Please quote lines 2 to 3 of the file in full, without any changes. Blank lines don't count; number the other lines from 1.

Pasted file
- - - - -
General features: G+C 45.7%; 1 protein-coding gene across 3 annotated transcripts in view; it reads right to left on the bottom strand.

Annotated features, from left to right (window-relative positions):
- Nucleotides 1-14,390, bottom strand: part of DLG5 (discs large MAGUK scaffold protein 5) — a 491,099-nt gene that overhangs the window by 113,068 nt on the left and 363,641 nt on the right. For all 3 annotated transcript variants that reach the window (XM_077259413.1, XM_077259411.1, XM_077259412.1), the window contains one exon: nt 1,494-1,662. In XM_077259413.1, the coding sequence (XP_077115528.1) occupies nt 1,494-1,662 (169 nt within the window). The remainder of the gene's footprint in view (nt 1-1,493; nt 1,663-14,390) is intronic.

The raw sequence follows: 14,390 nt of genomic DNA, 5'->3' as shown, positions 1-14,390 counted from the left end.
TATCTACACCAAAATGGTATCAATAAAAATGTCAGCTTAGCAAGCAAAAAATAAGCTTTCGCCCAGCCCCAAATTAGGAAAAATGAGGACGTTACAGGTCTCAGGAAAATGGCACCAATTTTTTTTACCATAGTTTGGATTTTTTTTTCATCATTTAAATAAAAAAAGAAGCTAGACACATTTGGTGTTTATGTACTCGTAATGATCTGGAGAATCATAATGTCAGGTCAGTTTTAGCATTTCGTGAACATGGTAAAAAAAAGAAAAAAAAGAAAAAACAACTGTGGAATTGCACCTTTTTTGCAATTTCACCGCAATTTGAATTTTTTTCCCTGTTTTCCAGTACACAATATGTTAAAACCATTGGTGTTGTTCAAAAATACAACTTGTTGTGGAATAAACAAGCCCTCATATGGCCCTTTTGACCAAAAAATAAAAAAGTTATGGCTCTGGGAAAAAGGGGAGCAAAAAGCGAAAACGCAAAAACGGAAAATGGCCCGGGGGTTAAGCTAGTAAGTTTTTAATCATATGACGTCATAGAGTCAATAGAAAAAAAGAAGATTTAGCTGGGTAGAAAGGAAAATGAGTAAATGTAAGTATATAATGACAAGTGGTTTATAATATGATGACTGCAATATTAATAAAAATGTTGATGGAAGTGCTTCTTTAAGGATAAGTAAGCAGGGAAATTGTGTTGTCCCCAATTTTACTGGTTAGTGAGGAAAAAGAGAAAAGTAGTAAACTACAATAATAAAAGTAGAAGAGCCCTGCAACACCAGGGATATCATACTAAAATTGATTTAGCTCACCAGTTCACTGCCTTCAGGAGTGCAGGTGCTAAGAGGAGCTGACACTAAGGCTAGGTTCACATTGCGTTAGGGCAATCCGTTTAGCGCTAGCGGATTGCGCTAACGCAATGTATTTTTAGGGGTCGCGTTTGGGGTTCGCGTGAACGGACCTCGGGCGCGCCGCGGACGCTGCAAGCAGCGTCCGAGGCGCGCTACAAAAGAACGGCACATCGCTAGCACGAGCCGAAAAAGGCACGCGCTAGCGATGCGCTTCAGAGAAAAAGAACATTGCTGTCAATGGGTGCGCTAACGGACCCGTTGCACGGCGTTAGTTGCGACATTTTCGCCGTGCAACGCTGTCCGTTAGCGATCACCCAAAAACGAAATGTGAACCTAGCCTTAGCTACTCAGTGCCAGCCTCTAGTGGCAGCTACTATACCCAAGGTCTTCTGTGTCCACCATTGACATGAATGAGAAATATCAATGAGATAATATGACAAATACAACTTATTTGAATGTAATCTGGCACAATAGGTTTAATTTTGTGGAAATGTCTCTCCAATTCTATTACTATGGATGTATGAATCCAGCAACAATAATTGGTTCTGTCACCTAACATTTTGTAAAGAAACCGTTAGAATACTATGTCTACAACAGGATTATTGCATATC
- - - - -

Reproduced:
Annotated features, from left to right (window-relative positions):
- Nucleotides 1-14,390, bottom strand: part of DLG5 (discs large MAGUK scaffold protein 5) — a 491,099-nt gene that overhangs the window by 113,068 nt on the left and 363,641 nt on the right. For all 3 annotated transcript variants that reach the window (XM_077259413.1, XM_077259411.1, XM_077259412.1), the window contains one exon: nt 1,494-1,662. In XM_077259413.1, the coding sequence (XP_077115528.1) occupies nt 1,494-1,662 (169 nt within the window). The remainder of the gene's footprint in view (nt 1-1,493; nt 1,663-14,390) is intronic.